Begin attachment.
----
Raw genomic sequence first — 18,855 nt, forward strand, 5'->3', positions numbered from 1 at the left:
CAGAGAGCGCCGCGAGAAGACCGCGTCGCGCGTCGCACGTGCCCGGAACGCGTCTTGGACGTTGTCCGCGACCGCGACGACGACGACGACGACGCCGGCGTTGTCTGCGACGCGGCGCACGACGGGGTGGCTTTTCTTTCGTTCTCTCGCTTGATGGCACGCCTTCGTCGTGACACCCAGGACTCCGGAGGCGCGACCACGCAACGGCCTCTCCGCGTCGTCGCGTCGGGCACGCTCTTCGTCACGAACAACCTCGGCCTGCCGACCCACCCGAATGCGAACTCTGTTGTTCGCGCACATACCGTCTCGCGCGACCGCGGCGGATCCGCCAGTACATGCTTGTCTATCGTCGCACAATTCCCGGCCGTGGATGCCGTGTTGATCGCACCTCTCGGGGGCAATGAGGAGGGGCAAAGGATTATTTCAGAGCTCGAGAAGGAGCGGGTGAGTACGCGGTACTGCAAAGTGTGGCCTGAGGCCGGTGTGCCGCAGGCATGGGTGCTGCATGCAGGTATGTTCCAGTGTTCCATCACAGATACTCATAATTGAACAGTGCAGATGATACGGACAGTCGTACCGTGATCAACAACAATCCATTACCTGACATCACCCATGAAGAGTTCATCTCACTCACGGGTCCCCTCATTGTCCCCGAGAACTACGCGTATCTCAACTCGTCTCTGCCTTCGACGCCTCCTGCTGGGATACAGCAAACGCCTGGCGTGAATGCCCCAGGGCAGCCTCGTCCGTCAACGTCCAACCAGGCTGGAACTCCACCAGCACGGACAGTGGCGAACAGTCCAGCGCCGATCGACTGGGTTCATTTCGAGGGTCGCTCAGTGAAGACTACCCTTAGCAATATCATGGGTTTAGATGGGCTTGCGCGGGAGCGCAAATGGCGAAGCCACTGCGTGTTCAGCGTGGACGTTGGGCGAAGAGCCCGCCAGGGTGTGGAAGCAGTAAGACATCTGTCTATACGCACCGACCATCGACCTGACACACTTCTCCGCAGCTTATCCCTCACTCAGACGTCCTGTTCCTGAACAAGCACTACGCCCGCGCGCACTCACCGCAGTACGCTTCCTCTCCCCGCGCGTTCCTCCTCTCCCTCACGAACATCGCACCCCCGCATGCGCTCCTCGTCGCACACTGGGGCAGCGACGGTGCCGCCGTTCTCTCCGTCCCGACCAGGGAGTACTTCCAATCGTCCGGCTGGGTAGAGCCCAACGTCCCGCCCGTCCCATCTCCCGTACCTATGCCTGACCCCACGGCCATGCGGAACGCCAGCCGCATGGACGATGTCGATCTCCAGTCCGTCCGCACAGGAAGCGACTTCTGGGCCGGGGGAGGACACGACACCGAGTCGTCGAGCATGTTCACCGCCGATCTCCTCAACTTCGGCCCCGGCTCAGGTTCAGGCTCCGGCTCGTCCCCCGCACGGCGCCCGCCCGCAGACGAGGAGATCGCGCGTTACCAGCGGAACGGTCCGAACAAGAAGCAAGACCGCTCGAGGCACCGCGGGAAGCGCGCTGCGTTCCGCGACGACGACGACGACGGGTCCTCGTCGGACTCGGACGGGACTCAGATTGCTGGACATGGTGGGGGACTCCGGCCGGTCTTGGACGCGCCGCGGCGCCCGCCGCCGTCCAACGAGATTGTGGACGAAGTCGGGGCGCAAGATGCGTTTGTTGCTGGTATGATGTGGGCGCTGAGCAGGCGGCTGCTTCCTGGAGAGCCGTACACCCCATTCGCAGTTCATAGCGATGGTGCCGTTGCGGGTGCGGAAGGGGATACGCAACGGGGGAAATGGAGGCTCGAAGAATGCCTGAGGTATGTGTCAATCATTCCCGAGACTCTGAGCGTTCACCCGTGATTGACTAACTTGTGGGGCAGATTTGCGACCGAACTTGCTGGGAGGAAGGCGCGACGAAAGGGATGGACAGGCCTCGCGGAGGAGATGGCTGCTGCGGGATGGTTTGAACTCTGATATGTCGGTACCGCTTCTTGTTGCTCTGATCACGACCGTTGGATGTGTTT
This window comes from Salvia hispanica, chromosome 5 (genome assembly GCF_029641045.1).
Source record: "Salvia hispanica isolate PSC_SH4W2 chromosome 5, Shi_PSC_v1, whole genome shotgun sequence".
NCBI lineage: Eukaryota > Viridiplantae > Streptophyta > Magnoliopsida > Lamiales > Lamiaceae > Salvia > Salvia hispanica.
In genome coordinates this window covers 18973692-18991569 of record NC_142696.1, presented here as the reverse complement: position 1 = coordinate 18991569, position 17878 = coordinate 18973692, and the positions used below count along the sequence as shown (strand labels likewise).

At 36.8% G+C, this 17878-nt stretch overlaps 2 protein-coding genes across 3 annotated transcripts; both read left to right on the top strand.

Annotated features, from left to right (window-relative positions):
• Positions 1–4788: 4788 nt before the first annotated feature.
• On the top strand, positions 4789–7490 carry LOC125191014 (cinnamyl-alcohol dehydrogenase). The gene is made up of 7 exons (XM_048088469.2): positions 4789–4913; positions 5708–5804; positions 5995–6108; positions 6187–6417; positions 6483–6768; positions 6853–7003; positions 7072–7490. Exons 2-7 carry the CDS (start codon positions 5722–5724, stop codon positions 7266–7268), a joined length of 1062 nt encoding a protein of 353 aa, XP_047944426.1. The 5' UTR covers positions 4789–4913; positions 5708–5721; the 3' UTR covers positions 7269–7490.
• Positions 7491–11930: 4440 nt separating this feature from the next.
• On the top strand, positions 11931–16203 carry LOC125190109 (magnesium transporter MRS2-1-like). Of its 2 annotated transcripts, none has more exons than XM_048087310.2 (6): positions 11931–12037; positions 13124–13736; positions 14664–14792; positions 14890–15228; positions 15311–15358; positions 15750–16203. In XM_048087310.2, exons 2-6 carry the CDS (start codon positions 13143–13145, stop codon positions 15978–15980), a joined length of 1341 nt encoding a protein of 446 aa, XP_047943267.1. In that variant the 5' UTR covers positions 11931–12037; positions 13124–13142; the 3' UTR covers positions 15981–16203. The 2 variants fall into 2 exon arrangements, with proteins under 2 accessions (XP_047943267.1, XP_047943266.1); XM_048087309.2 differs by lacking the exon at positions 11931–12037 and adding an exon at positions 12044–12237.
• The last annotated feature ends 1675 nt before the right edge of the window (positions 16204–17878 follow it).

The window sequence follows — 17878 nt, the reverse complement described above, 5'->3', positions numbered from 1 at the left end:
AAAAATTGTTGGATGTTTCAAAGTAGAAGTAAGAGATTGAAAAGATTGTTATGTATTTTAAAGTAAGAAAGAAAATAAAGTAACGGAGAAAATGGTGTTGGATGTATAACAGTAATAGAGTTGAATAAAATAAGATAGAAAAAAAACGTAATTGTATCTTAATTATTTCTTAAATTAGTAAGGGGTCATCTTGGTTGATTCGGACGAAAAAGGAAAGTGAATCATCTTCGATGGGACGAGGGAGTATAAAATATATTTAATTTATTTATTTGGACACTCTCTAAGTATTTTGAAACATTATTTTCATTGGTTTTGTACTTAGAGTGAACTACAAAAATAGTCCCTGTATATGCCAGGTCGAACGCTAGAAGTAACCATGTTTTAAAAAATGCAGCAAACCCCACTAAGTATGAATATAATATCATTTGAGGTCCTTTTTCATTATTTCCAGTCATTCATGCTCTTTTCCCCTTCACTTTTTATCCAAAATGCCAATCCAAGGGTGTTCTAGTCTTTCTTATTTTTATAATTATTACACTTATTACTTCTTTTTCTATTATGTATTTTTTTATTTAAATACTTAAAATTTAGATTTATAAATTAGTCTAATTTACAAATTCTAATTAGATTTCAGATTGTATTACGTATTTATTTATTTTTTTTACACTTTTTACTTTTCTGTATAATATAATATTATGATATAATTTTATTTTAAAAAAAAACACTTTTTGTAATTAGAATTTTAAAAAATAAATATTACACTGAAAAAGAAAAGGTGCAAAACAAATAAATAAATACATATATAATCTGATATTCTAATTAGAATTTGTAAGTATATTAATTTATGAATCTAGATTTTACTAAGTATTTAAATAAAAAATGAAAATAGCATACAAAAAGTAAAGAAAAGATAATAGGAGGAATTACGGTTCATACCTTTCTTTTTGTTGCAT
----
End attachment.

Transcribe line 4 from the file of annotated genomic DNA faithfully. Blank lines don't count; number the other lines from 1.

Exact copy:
Source record: "Salvia hispanica isolate PSC_SH4W2 chromosome 5, Shi_PSC_v1, whole genome shotgun sequence".